Gamers rejoice – Solid Snake is ready to sneak into a theater near you!
Sony has (again) officially announced plans to bring Hideo Kojima’s much-loved video game series Metal Gear Solid to the big screen – this time with producer Avi Arad shepherding the project through the perilous waters of Hollywood production. This marks the second attempt to bring Kojima’s franchise to the big screen – a previous effort back in 2007, headed up by Michael de Luca, never made it out of development hell. The details were revealed during a special 25th anniversary event held in Japan.
Based on the mega-popular stealth action franchise, Metal Gear Solid has often turned up on lists of games people wanted to see made into films. Given the various titles’ cinematic qualities (the latest installment, Guns of the Patriots, boasted of having a 90-minute long scene between action…), and the sales figures for the series as a whole (over 20 million copies to date), a big-screen version is sort of a no-brainer. The original Playstation game focused on retired soldier Solid Snake being called back into action to get inside a nuclear weapons facility to neutralize a renegade terrorist group named FOXHOUND.
Some of the above should give you an idea of the challenges facing Arad and company in bringing Kojima’s story to the screen. While Metal Gear Solid was amazing from a gameplay standpoint, Kojima’s whacked-out narrative only gets more convoluted and bizarre as the series progresses. There are fans who love that, but it’s hard to imagine some of that vision appealing to mainstream filmgoers who expect a serious and logical narrative. Compromises will have to be made – and how those affect the finished product remains to be seen. Worst-case scenario is a production that winds up pleasing no one – neither the hardcore fans nor the casual viewer.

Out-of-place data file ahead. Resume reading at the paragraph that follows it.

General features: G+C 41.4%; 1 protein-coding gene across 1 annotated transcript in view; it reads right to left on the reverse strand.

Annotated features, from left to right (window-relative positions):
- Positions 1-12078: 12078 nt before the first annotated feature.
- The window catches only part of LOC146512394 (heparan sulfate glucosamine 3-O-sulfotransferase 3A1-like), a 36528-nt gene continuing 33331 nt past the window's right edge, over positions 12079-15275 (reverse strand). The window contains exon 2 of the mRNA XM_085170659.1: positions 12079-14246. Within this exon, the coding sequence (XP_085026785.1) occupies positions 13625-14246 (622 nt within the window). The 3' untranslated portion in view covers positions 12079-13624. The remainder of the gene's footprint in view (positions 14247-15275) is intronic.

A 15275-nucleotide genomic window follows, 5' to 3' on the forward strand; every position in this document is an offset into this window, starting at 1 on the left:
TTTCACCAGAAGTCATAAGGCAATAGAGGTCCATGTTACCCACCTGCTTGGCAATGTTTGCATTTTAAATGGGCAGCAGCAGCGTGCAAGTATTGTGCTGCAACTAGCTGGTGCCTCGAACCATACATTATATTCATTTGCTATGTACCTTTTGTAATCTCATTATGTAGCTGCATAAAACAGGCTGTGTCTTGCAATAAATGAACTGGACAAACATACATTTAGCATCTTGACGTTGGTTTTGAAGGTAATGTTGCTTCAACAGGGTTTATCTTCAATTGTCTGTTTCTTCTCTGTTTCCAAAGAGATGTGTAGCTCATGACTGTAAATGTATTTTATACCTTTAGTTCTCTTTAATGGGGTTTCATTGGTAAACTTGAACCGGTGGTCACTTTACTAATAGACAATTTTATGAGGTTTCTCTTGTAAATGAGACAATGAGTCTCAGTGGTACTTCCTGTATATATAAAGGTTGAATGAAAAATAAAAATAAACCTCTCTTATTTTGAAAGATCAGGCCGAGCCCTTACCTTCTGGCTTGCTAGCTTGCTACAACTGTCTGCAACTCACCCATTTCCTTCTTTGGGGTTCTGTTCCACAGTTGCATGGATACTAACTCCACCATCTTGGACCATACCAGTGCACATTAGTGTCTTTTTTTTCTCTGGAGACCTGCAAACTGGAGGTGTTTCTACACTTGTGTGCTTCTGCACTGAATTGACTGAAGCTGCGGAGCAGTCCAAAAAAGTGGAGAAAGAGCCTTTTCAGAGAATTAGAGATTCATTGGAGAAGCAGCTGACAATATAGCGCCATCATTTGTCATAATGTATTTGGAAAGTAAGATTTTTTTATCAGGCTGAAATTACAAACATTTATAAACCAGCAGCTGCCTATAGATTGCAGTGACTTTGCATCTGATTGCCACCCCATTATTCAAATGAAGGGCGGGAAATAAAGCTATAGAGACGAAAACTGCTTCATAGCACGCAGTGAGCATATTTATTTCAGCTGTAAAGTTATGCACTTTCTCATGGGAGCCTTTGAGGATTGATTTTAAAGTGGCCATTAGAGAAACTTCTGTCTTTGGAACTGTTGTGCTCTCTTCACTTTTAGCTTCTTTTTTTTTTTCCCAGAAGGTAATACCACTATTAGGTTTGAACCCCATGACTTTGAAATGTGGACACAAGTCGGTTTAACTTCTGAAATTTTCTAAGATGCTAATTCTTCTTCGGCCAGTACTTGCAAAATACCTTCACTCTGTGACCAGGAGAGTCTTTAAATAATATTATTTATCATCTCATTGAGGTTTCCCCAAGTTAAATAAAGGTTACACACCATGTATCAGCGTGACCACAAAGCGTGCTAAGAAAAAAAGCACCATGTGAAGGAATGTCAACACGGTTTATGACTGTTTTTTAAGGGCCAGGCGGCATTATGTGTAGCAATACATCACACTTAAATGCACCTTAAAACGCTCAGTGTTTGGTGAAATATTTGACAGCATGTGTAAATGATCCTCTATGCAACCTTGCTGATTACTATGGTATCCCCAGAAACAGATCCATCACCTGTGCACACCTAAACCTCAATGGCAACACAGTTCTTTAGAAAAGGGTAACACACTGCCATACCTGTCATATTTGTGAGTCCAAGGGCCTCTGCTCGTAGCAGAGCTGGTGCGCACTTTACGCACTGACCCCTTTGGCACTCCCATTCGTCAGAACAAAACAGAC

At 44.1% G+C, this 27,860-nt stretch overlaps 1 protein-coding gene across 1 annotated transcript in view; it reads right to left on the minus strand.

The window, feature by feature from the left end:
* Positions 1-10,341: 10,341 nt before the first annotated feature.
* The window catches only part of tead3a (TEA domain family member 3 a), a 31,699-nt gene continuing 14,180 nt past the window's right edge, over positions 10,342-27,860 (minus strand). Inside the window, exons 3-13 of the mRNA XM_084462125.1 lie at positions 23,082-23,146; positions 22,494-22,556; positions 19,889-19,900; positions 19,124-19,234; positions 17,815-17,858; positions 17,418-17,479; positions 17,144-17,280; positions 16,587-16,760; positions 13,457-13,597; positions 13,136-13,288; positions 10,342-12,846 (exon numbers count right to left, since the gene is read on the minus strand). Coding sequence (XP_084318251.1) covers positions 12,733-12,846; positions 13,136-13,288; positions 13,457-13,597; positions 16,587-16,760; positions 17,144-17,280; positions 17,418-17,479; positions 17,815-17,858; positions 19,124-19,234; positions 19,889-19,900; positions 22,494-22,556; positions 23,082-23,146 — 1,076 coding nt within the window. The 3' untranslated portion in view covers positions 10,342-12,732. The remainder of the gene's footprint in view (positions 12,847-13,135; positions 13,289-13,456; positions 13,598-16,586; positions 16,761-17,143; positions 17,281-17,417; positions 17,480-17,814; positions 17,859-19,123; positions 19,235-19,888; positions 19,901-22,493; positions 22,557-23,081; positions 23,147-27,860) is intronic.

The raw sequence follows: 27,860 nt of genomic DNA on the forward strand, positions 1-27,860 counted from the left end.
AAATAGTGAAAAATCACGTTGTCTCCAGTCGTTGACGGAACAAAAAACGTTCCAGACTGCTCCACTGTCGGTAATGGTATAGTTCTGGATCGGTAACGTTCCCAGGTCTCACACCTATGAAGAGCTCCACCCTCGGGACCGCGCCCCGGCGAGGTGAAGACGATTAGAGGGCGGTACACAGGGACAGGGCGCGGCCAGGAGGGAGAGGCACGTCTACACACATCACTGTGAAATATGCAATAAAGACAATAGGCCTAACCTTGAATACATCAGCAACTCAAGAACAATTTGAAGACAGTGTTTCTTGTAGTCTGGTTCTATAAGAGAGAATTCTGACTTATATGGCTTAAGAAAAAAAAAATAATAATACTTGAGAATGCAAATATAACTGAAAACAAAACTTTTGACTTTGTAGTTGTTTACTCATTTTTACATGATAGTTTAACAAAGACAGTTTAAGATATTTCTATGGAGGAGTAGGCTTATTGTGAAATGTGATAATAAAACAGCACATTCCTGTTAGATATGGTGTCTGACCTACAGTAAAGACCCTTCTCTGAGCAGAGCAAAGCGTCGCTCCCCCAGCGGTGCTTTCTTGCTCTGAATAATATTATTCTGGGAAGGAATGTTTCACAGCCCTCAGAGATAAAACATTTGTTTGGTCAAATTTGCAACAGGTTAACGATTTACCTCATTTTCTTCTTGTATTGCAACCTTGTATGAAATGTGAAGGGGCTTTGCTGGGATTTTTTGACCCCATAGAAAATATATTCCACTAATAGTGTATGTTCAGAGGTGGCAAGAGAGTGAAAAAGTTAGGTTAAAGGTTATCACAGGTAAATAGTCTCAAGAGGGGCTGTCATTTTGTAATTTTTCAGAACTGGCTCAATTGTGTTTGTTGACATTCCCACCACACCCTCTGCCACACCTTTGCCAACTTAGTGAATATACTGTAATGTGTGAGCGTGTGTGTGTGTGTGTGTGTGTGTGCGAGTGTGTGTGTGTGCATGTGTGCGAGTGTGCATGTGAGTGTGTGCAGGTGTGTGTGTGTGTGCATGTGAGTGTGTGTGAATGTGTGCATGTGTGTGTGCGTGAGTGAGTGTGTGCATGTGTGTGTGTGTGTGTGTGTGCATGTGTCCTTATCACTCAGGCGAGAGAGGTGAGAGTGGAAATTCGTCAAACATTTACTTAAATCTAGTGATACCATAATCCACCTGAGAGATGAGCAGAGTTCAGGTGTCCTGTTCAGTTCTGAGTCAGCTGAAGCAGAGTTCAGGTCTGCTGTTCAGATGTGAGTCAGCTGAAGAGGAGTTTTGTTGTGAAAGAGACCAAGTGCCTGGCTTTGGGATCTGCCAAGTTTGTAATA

Arad believes he’s up to the challenge. The Marvel Studios founder has earned production credits on some of the best comic films of recent years – including this summer’s The Amazing Spider-Man. He sees game films in the same light as comic titles. “Video games are the comic books of today,” he told the assembled masses. That’s funny – we thought comic books were the comic books of today.
Snark aside, he’s on to something. Video games should be poised to make the jump to the big screen in a more effective way than they have in the past. While we’re years away from seeing a Metal Gear Solid movie at the local multiplex (if we ever see it at all), this could be one of the titles that gives movies based on games a sense of legitimacy that they’ve never had previously.
What do you think? Can Hollywood give audiences a Metal Gear Solid film that appeals to both fans and the non-gamers or is this project destined to be the next Super Mario Bros.?